[Numpy-discussion] Massive differences in numpy vs. numeric string handling
tim.hochberg at cox.net
Wed Apr 12 15:32:04 CDT 2006
Travis Oliphant wrote:
> Jeremy Gore wrote:
>> In Numeric:
>> Numeric.array('test') -> array([t, e, s, t],'c'); shape = (4,)
>> Numeric.array(['test','two']) ->
>> array([[t, e, s, t],
>> [t, w, o, ]],'c')
>> but in numpy:
>> numpy.array('test') -> array('test', dtype='|S4'); shape = ()
>> numpy.array('test','S1') -> array('t', dtype='|S1'); shape = ()
>> in fact you have to do an extra list cast:
>> numpy.array(list('test'),'S1') -> array([t, e, s, t], dtype='|S1');
>> shape = (4,)
>> to get the desired result. I don't think this is very pythonic, as
>> strings are fully indexable and iterable objects.
> Let's not cast this discussion in Pythonic vs. un-pythonic because
> that does not really shed light on the issues.
> NumPy adds full support for string arrays. Numeric had this
> step-child called a character array which was really just an array of
> bytes that printed differently.
> This does raise some compatibility issues that have been hard to get
> exactly right, and convertcode indeed does not really solve the
> problem for a heavy character-array user. I have resisted simply
> adding back a 1-character string data-type back into NumPy, but that
> could be done if it is really necessary. But, I don't think it is.
>> Furthermore, converting/treating a string as an array of
>> characters is a very common thing. convertcode.py would not appear
>> to convert this part of the code correctly either. Also, the use of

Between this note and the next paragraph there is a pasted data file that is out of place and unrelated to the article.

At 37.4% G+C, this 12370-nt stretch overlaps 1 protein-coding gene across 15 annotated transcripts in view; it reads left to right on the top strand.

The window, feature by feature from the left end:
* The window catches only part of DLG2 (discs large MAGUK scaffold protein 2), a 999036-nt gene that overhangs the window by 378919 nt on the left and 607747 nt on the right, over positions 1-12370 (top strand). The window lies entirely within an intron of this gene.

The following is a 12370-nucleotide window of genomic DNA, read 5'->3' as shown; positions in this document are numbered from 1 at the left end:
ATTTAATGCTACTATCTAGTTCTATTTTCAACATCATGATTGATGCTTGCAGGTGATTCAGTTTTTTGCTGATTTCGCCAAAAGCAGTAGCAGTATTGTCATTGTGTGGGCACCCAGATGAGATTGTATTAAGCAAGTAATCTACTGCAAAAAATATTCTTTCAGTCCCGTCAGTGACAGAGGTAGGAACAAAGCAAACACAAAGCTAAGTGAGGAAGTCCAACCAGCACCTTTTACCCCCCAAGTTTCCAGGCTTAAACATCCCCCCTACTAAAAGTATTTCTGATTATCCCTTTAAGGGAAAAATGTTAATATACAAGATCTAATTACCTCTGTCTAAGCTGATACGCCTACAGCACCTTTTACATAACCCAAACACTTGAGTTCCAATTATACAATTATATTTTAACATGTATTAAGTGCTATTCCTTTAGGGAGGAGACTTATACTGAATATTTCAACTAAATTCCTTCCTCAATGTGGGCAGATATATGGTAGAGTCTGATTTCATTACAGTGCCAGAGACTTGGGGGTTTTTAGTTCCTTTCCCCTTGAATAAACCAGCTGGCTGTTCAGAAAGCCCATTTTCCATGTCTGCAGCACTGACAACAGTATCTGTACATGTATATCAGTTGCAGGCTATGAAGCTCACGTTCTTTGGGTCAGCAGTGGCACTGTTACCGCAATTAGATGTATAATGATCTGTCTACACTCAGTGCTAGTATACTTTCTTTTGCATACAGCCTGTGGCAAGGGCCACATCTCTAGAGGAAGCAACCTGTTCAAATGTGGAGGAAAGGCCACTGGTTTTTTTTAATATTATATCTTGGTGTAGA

>> quotes in the shape () array but not in the shape (4,) array is
>> I realize the ability to use strings of arbitrary length as array
>> elements is important in numpy, but there really should be a more
>> natural option to convert/cast strings as character arrays.
> Perhaps all that is needed to simplify handling is to handle the 'S1'
> case better so that
> array('test','S1') works the same as array('test','c') used to work
> (i.e. not stopping at strings for the sequence decomposition).
It seems a little wacky that 'S2' and 'S1' would have vastly different
>> Also, unlike Numeric.equal and 'c' arrays, numpy.equal cannot
>> compare '|S1' arrays or presumably other strings for equality,
>> although this is a very useful comparison to make.
> This is a known missing feature due to the fact that comparisons use
> ufuncs but ufuncs are not supported for variable-length arrays.
> Currently, however you can use the chararray class which does allow
> comparisons of strings.
It seems like this should be easy to worm around in __cmp__ (or
array_compare or however it's spelled). Since the strings really have a
fixed length, they're more or less equivalent to byte arrays with one
extra dimension. Writing a little lexographic comparison thing on top of
the results of a ufunc operating on the result of a compare of these
byte arrays should be a piece of cake; in theory at least.
> There are simple ways to work around this, of course. If you do have
> 'S1' arrays, then you can simply view them as unsigned bytes (using
> the .view method) and do comparison that way.
> if s1 and s2 are "character arrays"
> s1.view(ubyte) >= s2.view(ubyte)
More information about the Numpy-discussion